Mad Dog McCree

I like to shoot things.  Making loud noises and putting large holes in things are both lots of fun.  People are extra fun to shoot because sometimes they make silly faces and goofy noises, and they fall down and make noise, which is cool.  The society I've been brought up in teaches us that shooting humans is wrong, so few people actually do it, but who hasn't seen some cheezy spagetti  western on TV and wanted to do just that?  Haven't you ever wanted to be the mysterious stranger with lightning reflexes who rides into town one day and systematically ventilates all those menacing bad guys?  I've wanted to; in fact I just got done being that stranger.  I just played Mad Dog McCree.  I shot people.  They died. It was fun.  Huh, huh!

Mad Dog is a "shooting gallery" type game; a threatening thing you must shoot appears on the screen, and you must position your mouse pointer over the object (or ahead of it if it's moving) and blast it into oblivion with a click of the left mouse button.  It's not the most intricate game system ever to sit on your hard drive, but it's fun to become a PC sharpshooter once and a while.  There are countless variations of this game type available, mostly in the shareware market, but I've yet to see one that can match Mad Dog McCree's fun quotient.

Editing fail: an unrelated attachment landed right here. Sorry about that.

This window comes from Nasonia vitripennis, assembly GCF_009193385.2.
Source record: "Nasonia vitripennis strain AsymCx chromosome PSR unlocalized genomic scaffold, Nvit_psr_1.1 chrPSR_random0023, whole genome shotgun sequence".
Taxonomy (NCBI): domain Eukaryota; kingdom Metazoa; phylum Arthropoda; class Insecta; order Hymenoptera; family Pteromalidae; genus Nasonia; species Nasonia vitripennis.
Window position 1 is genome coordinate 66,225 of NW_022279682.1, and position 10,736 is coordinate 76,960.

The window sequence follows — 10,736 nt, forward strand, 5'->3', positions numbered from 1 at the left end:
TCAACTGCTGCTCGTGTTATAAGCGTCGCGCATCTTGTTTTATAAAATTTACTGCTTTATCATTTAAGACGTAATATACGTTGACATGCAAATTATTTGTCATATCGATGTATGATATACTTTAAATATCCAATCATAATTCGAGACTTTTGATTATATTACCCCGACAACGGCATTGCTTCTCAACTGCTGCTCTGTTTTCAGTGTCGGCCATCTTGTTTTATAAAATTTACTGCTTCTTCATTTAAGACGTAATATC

The plot is a masterpiece of understatement.  The villainous Mad Dog McCree and his men have overrun a small old-west town, imprisoned the sheriff in the town jail, and taken the mayor and his daughter hostage.  One day you happen to ride through town and some old coot--who looks like the cousin Kenny Rogers never talks about--gives you his version of the local news and asks you to help.  Realizing that this is going to be a very boring game if you decline, you accept, and before you know it every hornery varmint with a shootin' iron is out to fill your chaps with lead.  It may not be "Shane", but it's good enough for a shoot-em-up. Mad Dog is available only as a CD-ROM product.  It must reside on a CD because of the extensive use of live-action video.  Practically every fighting scene in this game is displayed in full-motion video recorded with real actors.  The video quality is a little grainy, but is still quite impressive.  Although this technique has been used before, and is in fact a growing trend among CD-ROM games, I've never seen it used as the basis of an arcade game before.  This constant use of high-end video and sound is what makes Mad Dog such a fun game to play.  To my knowledge, Mad Dog is the first cinematic shooter game ever produced.  Shoot a bad guy down from a rooftop, and the camera cuts to a close-up shot of the deceased villain falling from the roof.  This enhanced realism makes Mad Dog a lot more fun to play than those other games about shooting stupid-looking clay pidgeons, as each successful shot of yours is highly rewarding.